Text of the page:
Bruce Levenson Using Do Good Institute to Create Next Generation of Nonprofit Leaders

Former Atlanta Hawks owner Bruce Levenson is making a great impact in the world of nonprofit organizations. Since he sold the club in 2014, Levenson dedicates a large part of his time in supporting programs that foster interest in charitable and volunteering activities by students. In 2010, Bruce Levenson and his wife Karen helped found the Do Good Institute, an initiative at the University of Maryland that is creating a new generation of exemplary leaders in the nonprofit world. The couple contributed $75 million seeding capital for the program.

Do Good Institute is geared towards accomplishing two missions: to transform the campus into a Do Good campus where each student is informed and motivated to give back to the society, and to develop the next generation of leaders in the nonprofit sector. Since it was initiated, the program has drawn a positive response from many students in the campus, with some of them drawing from their learning to create nonprofit initiatives of their own. Ben Simon, a former student of the Do Good program now runs Imperfect Produce, a movement he founded to help minimize the amount of produce that goes to waste after being considered unfit for retail.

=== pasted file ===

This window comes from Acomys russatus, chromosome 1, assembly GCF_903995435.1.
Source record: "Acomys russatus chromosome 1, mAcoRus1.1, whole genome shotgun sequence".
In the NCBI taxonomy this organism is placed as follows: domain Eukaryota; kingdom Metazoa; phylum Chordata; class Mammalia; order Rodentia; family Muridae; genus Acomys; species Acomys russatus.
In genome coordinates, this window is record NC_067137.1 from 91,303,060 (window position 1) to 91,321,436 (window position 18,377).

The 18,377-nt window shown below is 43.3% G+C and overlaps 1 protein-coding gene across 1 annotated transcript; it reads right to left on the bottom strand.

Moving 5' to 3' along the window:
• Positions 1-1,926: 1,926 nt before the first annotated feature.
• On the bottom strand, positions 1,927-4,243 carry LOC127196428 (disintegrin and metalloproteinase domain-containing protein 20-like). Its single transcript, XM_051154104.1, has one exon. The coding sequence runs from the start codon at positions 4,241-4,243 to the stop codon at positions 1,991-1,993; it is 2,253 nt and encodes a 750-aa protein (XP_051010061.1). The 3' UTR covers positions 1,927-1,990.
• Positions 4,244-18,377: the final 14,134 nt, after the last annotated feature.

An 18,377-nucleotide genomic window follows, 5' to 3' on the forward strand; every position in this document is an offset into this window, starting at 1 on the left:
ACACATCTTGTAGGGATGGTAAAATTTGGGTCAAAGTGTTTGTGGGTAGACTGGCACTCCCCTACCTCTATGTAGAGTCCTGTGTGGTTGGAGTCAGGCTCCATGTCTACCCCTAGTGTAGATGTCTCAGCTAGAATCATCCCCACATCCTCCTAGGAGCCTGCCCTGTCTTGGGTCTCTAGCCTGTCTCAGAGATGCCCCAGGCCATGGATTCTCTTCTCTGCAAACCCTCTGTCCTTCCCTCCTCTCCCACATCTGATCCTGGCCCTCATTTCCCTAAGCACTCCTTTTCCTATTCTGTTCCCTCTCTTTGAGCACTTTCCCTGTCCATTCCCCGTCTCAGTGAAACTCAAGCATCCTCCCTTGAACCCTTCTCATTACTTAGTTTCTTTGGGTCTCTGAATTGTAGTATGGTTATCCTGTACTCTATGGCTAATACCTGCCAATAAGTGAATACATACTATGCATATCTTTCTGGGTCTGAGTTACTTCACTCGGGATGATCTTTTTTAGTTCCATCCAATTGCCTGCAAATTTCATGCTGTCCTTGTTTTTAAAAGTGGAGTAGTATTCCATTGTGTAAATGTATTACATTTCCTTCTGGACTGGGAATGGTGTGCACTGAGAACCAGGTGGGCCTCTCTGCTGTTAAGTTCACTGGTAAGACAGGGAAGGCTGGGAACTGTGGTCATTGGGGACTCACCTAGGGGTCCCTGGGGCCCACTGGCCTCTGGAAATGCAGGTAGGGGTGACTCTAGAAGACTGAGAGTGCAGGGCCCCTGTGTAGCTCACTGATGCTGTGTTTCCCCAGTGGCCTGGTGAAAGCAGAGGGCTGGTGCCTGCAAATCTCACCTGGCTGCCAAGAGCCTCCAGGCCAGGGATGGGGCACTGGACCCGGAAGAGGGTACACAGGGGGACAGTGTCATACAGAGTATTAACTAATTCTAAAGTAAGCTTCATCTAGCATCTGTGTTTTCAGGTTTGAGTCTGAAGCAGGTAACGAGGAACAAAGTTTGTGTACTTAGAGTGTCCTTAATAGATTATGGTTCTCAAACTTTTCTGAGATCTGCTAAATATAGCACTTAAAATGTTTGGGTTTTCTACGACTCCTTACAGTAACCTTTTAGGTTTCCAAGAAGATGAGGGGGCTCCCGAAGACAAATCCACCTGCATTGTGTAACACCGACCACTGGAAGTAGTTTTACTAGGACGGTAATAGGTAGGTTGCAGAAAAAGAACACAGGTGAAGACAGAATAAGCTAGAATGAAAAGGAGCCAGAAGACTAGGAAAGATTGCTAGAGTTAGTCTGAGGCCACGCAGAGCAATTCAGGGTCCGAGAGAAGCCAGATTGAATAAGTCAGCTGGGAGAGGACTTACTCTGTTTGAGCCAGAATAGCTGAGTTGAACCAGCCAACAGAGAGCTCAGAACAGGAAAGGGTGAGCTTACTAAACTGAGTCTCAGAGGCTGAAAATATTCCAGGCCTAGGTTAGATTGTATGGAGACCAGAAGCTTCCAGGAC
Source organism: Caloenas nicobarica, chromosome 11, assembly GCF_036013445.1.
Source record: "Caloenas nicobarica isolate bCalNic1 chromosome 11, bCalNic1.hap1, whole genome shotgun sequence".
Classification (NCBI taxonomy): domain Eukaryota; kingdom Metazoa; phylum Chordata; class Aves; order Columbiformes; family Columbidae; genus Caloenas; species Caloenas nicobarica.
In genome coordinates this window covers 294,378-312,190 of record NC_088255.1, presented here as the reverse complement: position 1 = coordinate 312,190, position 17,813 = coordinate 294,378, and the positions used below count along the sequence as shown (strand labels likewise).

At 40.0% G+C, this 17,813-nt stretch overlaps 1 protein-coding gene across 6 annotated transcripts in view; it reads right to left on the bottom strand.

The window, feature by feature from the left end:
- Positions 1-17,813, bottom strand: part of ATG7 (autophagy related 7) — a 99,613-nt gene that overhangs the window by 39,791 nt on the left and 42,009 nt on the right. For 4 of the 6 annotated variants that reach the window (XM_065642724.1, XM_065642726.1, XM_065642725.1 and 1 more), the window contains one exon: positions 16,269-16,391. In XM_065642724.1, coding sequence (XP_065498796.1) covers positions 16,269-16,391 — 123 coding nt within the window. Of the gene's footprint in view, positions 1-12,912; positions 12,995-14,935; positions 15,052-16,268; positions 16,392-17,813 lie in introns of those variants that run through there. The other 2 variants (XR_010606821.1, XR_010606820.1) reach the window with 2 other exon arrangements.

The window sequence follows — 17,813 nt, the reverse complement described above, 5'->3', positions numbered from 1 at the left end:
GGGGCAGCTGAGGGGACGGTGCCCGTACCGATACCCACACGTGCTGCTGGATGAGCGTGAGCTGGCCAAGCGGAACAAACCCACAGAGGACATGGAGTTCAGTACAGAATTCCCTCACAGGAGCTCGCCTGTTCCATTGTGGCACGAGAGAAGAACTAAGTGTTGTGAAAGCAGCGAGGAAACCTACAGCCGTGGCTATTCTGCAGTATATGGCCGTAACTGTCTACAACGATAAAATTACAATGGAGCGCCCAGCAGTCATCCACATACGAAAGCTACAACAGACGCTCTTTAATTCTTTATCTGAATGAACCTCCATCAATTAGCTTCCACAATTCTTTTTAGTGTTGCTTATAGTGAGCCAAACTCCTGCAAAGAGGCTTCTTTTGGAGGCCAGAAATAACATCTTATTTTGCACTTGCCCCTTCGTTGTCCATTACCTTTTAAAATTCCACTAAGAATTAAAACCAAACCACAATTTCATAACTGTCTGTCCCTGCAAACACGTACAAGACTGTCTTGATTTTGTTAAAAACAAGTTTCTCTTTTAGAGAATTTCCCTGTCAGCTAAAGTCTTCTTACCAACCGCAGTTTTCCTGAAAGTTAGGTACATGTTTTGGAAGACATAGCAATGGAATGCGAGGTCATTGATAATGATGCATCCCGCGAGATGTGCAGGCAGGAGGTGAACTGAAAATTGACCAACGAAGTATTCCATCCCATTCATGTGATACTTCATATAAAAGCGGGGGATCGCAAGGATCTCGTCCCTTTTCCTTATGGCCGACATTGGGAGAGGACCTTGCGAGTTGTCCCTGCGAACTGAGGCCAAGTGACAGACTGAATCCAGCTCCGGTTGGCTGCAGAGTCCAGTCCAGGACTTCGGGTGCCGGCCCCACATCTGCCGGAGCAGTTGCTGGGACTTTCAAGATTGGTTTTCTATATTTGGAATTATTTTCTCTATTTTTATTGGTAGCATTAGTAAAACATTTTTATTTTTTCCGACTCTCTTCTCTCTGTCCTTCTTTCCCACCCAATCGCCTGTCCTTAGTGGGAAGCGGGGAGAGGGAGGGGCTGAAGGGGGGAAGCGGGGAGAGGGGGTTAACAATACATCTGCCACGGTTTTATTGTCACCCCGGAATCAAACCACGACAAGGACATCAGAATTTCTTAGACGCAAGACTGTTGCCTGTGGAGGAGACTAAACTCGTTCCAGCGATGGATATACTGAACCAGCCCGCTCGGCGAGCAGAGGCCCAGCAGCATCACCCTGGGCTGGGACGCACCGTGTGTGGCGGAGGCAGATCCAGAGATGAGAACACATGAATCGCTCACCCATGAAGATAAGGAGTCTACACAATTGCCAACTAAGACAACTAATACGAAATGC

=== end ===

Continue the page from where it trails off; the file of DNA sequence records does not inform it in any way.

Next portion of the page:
Levenson’s initiative is helping transform the higher education program to meet the growing need for visionary leaders in the nonprofit world. He hopes that in the future, other campuses will replicate the initiative and equip young leaders with a passion for volunteering and philanthropic activities.

Levenson was born in Washington, D.C. He took his college studies at the Washington University before enrolling for a course in Law at the American University. The former Washington Star journalist has invested in various organizations, among them UCG and TechTarget. He also supports several charitable causes including the Hoops Dreams Organization and the Community Foundation of Washington, D.C.

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